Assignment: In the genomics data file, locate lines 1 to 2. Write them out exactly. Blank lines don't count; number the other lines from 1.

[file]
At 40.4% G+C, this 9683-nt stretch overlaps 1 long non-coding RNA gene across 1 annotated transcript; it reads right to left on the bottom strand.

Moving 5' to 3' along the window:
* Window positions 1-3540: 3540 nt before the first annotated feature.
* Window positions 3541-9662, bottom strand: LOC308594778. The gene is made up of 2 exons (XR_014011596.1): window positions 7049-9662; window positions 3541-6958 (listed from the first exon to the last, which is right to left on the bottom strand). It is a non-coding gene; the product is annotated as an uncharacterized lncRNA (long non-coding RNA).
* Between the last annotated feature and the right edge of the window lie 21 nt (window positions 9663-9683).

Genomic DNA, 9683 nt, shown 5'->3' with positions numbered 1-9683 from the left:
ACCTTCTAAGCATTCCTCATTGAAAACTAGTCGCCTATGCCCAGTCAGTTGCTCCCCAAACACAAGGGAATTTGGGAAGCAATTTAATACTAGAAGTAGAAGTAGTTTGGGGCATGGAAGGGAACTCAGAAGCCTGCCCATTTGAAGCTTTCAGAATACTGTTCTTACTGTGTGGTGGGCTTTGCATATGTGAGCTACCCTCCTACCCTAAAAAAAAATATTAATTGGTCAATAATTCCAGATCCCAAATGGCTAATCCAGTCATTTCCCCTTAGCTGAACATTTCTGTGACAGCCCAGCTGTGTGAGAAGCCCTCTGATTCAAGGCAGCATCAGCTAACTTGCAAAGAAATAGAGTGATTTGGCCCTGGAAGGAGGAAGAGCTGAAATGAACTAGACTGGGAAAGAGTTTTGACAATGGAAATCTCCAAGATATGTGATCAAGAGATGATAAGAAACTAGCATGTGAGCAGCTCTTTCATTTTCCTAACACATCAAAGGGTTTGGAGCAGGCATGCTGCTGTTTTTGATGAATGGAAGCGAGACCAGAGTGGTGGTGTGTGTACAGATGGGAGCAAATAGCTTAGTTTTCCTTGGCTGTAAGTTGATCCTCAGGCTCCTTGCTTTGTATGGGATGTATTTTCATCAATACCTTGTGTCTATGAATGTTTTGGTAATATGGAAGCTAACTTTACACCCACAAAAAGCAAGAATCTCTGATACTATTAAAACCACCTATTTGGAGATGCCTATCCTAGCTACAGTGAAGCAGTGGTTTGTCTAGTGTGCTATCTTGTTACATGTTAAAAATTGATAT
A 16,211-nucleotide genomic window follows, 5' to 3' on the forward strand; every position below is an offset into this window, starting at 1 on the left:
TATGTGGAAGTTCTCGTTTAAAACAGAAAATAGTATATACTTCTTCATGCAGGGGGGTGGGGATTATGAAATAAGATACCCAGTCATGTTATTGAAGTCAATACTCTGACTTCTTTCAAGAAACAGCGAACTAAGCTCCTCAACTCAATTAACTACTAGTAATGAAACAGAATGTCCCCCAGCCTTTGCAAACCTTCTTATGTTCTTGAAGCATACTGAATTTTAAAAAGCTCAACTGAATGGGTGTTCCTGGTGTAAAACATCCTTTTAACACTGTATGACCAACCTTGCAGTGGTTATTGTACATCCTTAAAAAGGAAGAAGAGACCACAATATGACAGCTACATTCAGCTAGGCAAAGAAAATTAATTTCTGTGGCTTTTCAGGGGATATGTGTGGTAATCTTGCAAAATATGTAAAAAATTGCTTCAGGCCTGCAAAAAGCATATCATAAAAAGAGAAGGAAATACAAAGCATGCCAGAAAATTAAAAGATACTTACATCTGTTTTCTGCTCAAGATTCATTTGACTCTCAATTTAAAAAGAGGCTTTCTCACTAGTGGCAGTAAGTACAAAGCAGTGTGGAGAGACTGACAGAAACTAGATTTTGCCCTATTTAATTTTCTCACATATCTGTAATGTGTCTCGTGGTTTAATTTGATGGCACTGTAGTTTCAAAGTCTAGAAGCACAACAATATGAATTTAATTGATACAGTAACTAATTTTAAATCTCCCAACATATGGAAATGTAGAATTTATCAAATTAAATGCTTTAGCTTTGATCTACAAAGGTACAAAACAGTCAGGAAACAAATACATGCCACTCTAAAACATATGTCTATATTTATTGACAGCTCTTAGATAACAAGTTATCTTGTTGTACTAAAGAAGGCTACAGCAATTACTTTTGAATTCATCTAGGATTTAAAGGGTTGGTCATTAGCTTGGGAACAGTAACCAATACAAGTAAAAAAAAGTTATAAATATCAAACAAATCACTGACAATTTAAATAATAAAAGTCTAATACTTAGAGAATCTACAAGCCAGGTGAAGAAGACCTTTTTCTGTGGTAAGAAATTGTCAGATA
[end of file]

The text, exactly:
At 40.4% G+C, this 9683-nt stretch overlaps 1 long non-coding RNA gene across 1 annotated transcript; it reads right to left on the bottom strand.

Moving 5' to 3' along the window: